INE Director-General, Karin De Schepper, said: “So-called multi-modality, where water is treated alongside rail and road as an integral element within a single transport system, has received plenty of lip service over the years. But in the past the waterways part of the mix has consistently missed out at implementation level, which has in turn led to more and more congestion on the roads.
“If the Commission is serious about integrated transport, it is essential that co-ordinators be given binding instructions to include canal and river transport. Otherwise we will simply see a repeat of the waterways being forgotten and underused, despite the economic and environmental advantages they offer, with more roads around seaports grinding to a halt.”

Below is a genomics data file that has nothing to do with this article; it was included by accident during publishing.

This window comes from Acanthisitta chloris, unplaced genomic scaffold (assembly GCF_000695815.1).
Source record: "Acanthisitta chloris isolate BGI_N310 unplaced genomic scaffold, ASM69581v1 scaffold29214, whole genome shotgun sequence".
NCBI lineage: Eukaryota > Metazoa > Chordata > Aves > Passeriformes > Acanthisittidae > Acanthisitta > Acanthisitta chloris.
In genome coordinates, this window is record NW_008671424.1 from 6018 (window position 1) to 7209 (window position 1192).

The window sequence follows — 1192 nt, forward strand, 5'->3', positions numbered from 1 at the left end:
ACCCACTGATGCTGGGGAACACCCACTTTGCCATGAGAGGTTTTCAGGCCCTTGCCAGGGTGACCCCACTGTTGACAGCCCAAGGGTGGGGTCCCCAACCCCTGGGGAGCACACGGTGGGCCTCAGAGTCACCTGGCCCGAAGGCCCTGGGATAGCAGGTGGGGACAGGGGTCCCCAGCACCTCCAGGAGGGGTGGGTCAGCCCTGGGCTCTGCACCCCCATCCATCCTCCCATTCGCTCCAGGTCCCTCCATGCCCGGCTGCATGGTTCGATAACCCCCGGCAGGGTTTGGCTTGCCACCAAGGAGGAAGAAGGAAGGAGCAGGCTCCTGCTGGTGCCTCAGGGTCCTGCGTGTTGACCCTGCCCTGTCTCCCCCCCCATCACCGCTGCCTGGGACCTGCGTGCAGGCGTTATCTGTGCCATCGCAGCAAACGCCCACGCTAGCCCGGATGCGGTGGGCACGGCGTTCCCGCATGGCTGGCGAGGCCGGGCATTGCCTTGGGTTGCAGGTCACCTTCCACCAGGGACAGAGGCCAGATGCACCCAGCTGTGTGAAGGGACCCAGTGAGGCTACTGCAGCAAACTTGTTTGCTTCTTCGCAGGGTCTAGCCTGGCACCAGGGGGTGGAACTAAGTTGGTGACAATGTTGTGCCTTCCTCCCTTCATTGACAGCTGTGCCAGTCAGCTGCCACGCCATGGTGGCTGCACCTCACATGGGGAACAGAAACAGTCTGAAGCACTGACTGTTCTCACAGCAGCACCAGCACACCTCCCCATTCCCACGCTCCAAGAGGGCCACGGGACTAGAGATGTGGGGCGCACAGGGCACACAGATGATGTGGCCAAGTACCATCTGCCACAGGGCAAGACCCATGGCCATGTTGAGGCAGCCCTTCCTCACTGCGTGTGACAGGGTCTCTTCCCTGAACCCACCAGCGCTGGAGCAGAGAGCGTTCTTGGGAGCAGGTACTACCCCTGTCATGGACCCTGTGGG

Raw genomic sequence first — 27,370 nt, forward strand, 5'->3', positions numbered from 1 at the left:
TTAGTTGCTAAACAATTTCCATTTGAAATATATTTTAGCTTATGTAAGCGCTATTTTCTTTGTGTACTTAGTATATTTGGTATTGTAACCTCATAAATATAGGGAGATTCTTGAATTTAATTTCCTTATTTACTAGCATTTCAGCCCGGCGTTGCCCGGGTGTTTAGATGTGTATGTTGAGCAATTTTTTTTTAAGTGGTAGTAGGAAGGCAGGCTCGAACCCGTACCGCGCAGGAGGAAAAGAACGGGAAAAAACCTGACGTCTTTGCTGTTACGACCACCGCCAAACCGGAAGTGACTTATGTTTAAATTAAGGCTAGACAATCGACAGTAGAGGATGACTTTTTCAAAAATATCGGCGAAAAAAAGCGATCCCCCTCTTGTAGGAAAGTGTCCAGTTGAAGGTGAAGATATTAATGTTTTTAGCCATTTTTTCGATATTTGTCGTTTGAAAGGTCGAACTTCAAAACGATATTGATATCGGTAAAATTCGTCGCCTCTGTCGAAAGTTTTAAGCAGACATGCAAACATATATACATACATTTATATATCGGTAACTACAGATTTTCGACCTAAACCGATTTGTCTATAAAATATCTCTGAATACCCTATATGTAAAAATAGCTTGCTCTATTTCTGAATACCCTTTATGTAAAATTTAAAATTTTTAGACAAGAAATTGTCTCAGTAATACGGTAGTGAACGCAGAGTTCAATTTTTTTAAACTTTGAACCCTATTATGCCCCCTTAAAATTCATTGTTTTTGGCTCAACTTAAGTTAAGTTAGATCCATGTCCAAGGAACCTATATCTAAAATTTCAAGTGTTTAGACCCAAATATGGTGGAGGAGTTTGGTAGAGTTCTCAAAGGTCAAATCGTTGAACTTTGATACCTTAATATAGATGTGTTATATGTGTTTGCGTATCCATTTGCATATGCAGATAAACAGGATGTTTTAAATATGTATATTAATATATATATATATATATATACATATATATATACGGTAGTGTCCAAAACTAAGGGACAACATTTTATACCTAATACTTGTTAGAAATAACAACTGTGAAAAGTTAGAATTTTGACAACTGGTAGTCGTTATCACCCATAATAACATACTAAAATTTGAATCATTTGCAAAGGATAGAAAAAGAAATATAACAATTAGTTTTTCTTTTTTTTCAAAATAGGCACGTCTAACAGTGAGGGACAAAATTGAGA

The proposals are part of the European Commission’s new Transport Infrastructure Package for 2014-2020. It contains new plans for trans-European network guidelines, and the Connecting Europe Facility. In the proposal, EUR31bn of EU and member state resources will go into moving both people and goods in future in as sustainable way as possible.
De Schepper continued: “INE welcomes the Commission decision finally to include all major waterways in the core network of Europe’s transport infrastructure. It is an important step forward to create high-quality waterway infrastructure.
“But we must ensure real multi-modality, where goods can easily be transferred between trains, trucks and inland ships and barges. This will mean a strong break with the past, where a paper commitment to the waterways has not been forthcoming in practice. It will require strong multi-modal governance, with coordinators taking a holistic approach.”